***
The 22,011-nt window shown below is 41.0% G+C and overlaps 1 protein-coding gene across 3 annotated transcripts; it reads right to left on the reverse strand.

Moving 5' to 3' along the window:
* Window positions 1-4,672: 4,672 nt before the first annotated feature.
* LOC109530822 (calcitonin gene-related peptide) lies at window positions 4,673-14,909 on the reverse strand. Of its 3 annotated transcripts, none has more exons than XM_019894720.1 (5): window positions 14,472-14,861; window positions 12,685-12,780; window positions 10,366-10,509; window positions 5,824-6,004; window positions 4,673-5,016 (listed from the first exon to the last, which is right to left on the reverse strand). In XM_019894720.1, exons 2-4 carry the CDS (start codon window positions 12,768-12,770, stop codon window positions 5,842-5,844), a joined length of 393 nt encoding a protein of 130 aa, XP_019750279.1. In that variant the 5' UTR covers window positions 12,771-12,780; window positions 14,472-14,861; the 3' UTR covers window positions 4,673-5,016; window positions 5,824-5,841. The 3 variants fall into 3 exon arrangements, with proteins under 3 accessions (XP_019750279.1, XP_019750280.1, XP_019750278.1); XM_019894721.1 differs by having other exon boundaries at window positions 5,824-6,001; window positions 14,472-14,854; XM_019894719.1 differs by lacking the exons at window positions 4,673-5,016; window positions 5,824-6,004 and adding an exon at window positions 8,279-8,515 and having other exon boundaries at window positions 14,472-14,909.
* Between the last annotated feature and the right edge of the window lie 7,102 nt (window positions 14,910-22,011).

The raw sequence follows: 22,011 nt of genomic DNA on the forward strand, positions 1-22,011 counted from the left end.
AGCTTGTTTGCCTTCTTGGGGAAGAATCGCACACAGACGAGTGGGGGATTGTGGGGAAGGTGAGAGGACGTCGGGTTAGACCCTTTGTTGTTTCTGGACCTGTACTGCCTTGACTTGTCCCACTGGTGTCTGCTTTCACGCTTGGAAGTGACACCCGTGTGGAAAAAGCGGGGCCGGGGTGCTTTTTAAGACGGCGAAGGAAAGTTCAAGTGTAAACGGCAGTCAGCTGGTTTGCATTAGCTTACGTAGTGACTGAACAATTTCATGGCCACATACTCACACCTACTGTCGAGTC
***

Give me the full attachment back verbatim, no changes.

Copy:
The 22,011-nt window shown below is 41.0% G+C and overlaps 1 protein-coding gene across 3 annotated transcripts; it reads right to left on the reverse strand.

Moving 5' to 3' along the window:
* Window positions 1-4,672: 4,672 nt before the first annotated feature.
* LOC109530822 (calcitonin gene-related peptide) lies at window positions 4,673-14,909 on the reverse strand. Of its 3 annotated transcripts, none has more exons than XM_019894720.1 (5): window positions 14,472-14,861; window positions 12,685-12,780; window positions 10,366-10,509; window positions 5,824-6,004; window positions 4,673-5,016 (listed from the first exon to the last, which is right to left on the reverse strand). In XM_019894720.1, exons 2-4 carry the CDS (start codon window positions 12,768-12,770, stop codon window positions 5,842-5,844), a joined length of 393 nt encoding a protein of 130 aa, XP_019750279.1. In that variant the 5' UTR covers window positions 12,771-12,780; window positions 14,472-14,861; the 3' UTR covers window positions 4,673-5,016; window positions 5,824-5,841. The 3 variants fall into 3 exon arrangements, with proteins under 3 accessions (XP_019750279.1, XP_019750280.1, XP_019750278.1); XM_019894721.1 differs by having other exon boundaries at window positions 5,824-6,001; window positions 14,472-14,854; XM_019894719.1 differs by lacking the exons at window positions 4,673-5,016; window positions 5,824-6,004 and adding an exon at window positions 8,279-8,515 and having other exon boundaries at window positions 14,472-14,909.
* Between the last annotated feature and the right edge of the window lie 7,102 nt (window positions 14,910-22,011).

The raw sequence follows: 22,011 nt of genomic DNA on the forward strand, positions 1-22,011 counted from the left end.
AGCTTGTTTGCCTTCTTGGGGAAGAATCGCACACAGACGAGTGGGGGATTGTGGGGAAGGTGAGAGGACGTCGGGTTAGACCCTTTGTTGTTTCTGGACCTGTACTGCCTTGACTTGTCCCACTGGTGTCTGCTTTCACGCTTGGAAGTGACACCCGTGTGGAAAAAGCGGGGCCGGGGTGCTTTTTAAGACGGCGAAGGAAAGTTCAAGTGTAAACGGCAGTCAGCTGGTTTGCATTAGCTTACGTAGTGACTGAACAATTTCATGGCCACATACTCACACCTACTGTCGAGTC